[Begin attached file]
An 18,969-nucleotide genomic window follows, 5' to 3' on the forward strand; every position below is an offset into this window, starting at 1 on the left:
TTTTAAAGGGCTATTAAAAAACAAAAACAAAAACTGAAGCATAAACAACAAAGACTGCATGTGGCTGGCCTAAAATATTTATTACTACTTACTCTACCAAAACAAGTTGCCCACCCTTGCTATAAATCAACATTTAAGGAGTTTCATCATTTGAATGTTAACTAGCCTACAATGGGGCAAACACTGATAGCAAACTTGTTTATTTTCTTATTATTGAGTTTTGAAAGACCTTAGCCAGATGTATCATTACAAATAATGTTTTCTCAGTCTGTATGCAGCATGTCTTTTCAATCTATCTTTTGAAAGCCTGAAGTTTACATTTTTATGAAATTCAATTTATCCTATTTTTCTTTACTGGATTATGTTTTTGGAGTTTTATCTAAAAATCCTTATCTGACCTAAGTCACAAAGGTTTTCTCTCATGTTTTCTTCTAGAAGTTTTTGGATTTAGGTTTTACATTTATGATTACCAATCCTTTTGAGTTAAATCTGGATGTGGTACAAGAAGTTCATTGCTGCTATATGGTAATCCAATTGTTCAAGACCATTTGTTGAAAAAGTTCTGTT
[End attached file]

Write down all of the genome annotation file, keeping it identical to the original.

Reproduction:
An 18,969-nucleotide genomic window follows, 5' to 3' on the forward strand; every position below is an offset into this window, starting at 1 on the left:
TTTTAAAGGGCTATTAAAAAACAAAAACAAAAACTGAAGCATAAACAACAAAGACTGCATGTGGCTGGCCTAAAATATTTATTACTACTTACTCTACCAAAACAAGTTGCCCACCCTTGCTATAAATCAACATTTAAGGAGTTTCATCATTTGAATGTTAACTAGCCTACAATGGGGCAAACACTGATAGCAAACTTGTTTATTTTCTTATTATTGAGTTTTGAAAGACCTTAGCCAGATGTATCATTACAAATAATGTTTTCTCAGTCTGTATGCAGCATGTCTTTTCAATCTATCTTTTGAAAGCCTGAAGTTTACATTTTTATGAAATTCAATTTATCCTATTTTTCTTTACTGGATTATGTTTTTGGAGTTTTATCTAAAAATCCTTATCTGACCTAAGTCACAAAGGTTTTCTCTCATGTTTTCTTCTAGAAGTTTTTGGATTTAGGTTTTACATTTATGATTACCAATCCTTTTGAGTTAAATCTGGATGTGGTACAAGAAGTTCATTGCTGCTATATGGTAATCCAATTGTTCAAGACCATTTGTTGAAAAAGTTCTGTT